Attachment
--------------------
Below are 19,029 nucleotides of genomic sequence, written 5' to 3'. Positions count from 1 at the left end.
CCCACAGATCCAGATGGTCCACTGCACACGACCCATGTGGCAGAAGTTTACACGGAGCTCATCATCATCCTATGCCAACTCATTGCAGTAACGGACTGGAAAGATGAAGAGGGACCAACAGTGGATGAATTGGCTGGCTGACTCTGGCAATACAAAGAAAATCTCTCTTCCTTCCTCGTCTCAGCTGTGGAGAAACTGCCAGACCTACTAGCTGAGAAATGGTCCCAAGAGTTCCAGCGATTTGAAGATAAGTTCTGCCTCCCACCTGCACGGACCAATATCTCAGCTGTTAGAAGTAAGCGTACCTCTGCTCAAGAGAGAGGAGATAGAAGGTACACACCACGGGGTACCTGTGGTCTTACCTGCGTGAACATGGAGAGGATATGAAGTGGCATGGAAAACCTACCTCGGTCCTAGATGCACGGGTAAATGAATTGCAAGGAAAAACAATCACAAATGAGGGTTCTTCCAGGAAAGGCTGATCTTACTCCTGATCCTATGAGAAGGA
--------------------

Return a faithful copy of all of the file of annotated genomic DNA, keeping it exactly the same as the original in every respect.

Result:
Below are 19,029 nucleotides of genomic sequence, written 5' to 3'. Positions count from 1 at the left end.
CCCACAGATCCAGATGGTCCACTGCACACGACCCATGTGGCAGAAGTTTACACGGAGCTCATCATCATCCTATGCCAACTCATTGCAGTAACGGACTGGAAAGATGAAGAGGGACCAACAGTGGATGAATTGGCTGGCTGACTCTGGCAATACAAAGAAAATCTCTCTTCCTTCCTCGTCTCAGCTGTGGAGAAACTGCCAGACCTACTAGCTGAGAAATGGTCCCAAGAGTTCCAGCGATTTGAAGATAAGTTCTGCCTCCCACCTGCACGGACCAATATCTCAGCTGTTAGAAGTAAGCGTACCTCTGCTCAAGAGAGAGGAGATAGAAGGTACACACCACGGGGTACCTGTGGTCTTACCTGCGTGAACATGGAGAGGATATGAAGTGGCATGGAAAACCTACCTCGGTCCTAGATGCACGGGTAAATGAATTGCAAGGAAAAACAATCACAAATGAGGGTTCTTCCAGGAAAGGCTGATCTTACTCCTGATCCTATGAGAAGGA